Recent White House statements make clear that the United States is not going to acquiesce in Canada’s claims to sovereignty over the waters of the Northwest Passage. As reaffirmed in the 2009 U.S. Arctic Region Policy presidential directive, the United States’ position vis-à-vis the status of the Northwest Passage has been clear:

Freedom of the seas is a top national priority. The Northwest Passage is a strait used for international navigation…; the regime of transit passage applies to passage through those straits. Preserving the rights and duties relating to navigation and overflight in the Arctic region supports our ability to exercise these rights throughout the world, including through strategic straits.

President Barack Obama has pinned a chunk of his legacy to policies in the Arctic and circumpolar north. He made an historic trip to Alaska last year. Initiatives to address Arctic climate change and environmental concerns, rolled out while the United States chairs the eight-nation Arctic Council, have been high priorities for the outgoing president.

Now President-elect Donald Trump, a climate-change skeptic, is ready and able to rethink all of Obama’s Arctic policies.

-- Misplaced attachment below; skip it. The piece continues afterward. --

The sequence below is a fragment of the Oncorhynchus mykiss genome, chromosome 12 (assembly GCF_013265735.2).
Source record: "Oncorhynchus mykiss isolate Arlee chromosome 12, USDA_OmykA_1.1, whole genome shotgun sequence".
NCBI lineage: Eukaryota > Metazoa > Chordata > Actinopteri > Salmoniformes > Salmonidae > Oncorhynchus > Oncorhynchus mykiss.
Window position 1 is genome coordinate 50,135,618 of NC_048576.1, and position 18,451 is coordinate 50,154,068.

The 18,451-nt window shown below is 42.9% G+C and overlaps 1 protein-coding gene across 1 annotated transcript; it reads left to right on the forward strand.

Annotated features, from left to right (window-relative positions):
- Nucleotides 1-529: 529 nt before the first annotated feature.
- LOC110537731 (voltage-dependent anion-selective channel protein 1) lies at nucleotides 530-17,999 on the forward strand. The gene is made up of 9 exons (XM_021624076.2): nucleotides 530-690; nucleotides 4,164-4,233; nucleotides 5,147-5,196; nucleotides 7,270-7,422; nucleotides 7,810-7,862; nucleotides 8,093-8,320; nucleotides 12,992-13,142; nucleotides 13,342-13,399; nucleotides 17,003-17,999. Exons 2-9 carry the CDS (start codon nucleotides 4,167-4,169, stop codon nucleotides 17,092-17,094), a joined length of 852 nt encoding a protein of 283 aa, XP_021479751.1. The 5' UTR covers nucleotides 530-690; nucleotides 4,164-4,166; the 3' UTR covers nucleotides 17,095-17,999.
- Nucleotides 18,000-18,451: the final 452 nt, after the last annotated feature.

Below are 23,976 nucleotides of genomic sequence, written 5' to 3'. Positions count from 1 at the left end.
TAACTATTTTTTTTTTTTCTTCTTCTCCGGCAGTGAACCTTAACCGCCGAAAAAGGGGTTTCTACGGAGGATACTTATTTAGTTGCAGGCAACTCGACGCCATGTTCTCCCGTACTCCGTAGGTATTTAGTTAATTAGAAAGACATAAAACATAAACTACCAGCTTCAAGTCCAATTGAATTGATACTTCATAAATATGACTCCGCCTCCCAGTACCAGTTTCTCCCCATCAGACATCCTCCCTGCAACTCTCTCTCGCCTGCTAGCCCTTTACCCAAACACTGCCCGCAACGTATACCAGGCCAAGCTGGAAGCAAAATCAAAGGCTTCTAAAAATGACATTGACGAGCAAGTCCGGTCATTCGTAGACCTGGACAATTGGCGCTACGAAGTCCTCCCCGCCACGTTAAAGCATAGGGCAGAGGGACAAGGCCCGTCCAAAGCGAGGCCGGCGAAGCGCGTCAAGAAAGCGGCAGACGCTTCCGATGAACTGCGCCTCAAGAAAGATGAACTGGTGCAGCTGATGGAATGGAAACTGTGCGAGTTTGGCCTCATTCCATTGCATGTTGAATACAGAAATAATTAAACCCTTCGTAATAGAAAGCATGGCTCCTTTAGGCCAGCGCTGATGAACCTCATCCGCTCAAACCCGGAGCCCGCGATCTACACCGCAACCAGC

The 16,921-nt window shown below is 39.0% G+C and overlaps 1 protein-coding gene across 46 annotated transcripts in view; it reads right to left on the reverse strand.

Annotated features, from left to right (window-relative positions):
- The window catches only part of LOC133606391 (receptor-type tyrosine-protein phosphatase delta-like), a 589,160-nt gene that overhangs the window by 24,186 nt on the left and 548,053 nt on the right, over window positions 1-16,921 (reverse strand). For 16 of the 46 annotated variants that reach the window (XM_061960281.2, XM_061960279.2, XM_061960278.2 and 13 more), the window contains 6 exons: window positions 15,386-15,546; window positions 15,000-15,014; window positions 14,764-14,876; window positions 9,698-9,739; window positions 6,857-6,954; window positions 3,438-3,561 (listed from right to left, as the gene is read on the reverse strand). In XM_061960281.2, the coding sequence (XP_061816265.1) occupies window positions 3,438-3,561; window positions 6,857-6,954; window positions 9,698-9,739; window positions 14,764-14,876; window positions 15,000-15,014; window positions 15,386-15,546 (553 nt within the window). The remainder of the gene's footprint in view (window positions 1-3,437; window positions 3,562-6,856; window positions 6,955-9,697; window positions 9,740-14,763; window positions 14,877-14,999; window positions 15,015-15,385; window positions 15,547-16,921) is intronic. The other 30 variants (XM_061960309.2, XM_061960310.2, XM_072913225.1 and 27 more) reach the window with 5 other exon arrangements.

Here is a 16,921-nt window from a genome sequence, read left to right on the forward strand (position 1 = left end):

The mainstay of Trump’s energy policy is working to establish energy independence by developing indigenous resources and creating jobs within the energy sector.

Trump has vowed to spend “at least double” the $275 billion Hillary Clinton had proposed to spend on infrastructure over the next five years on projects such as roads, bridges, and ports. He’s also especially keen to build more pipelines, including Keystone XL, and “approve private sector energy infrastructure projects.”  While pipelines are a dead end in terms of leading towards an energy transition, at least their construction may temporarily employ people in places like Alaska.

Extended drilling in Alaska would be popular for many within the state, given that it would create many employment opportunities in one of America’s most impoverished states. Alaskan unemployment is the highest in the United States at 6.7%, and the region has a number of societal issues like high levels of alcoholism and high suicide rates, which of course can be linked to low employment opportunities. Creating jobs in the energy sector and pursuing American energy independence would both be done through expanding Arctic drilling, granting more leases and removing environmental restrictions that prevent such efforts.

Preparing for increased drilling and shipping is something that the United States will focus on in the years ahead. The country will have to increase number of tankers and to explore more sea routes for oil delivery so the Northwest Passage could become the best way to solve this problem. Progress has been slow, but that’s normal in the Arctic. Thankfully the region is not about to see a flood of new traffic; the United States has time to prepare and the country seems to be on track right now. Like it or not, Trump is going to increase Arctic drilling and infrastructure in the years ahead. Rather than fretting about it, America should begin to use the Northwest Passage to turn the situation to its advantage.

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Articles by: Jeremy McCoy